Interestingly, the greatest weakness of militant Islam is that it is unpopular almost everywhere. Even in Afghanistan, where the Taliban has some roots, it was widely reviled. And now, when Taliban fighters occasionally take over a town in southern Afghanistan, they disband the schools, burn books, put women behind veils. These actions cause fear and resentment, not love. Most Muslims, even those who are devout and enraged at the West, don't want to return to some grim fantasy ofa medieval theocracy. People in the Muslim world travel to see the opulence in Dubai, not the madrassas in Tehran. About half the world's Muslim countries hold some form of elections. In those elections over the past four or five years, the parties representing militant Islam have done poorly from Indonesia to Pakistan, rarely garnering less than 10% of the vote. There are some exceptional cases in places suffering from civil war or occupation, such as Hamas in the Palestinian territories and Hizbullah in Lebanon. But by and large, radical Islam is not winning the argument, which is why it is trying to win by force.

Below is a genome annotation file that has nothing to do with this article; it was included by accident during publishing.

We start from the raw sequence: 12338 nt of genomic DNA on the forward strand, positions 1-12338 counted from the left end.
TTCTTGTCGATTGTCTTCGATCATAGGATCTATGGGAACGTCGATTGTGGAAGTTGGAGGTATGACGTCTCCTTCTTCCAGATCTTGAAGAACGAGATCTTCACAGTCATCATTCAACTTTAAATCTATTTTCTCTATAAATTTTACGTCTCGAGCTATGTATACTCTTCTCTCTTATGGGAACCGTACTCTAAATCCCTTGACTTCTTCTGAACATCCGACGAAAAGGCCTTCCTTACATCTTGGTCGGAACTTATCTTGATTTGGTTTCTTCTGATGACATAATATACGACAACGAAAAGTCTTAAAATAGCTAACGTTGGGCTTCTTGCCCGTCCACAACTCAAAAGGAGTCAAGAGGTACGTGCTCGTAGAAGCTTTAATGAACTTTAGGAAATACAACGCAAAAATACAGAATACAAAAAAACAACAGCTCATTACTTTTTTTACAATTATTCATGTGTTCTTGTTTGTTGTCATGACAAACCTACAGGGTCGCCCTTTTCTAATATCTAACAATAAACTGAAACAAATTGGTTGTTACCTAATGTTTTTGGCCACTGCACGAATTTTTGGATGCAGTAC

The real danger, and the reason this will be a long struggle, is that the conditions that feed the radicalization and alienation of young Muslim men are not abating. A toxic combination of demography, alienation and religious extremism continues to seduce a small number of Muslims to head down a path of violence.

Begging to disagree, it's not that complicated.

Not arguing what you've said, but it's not about radical Islam, or Sunnis and Shi'a, or Arabs and Persians.

It's about elected officials, principle and the responsibilities of elected office.

You can't tell me after reading or hearing Lugar's (R-IN) speech that he understands the greater conflict or the situation in Iraq.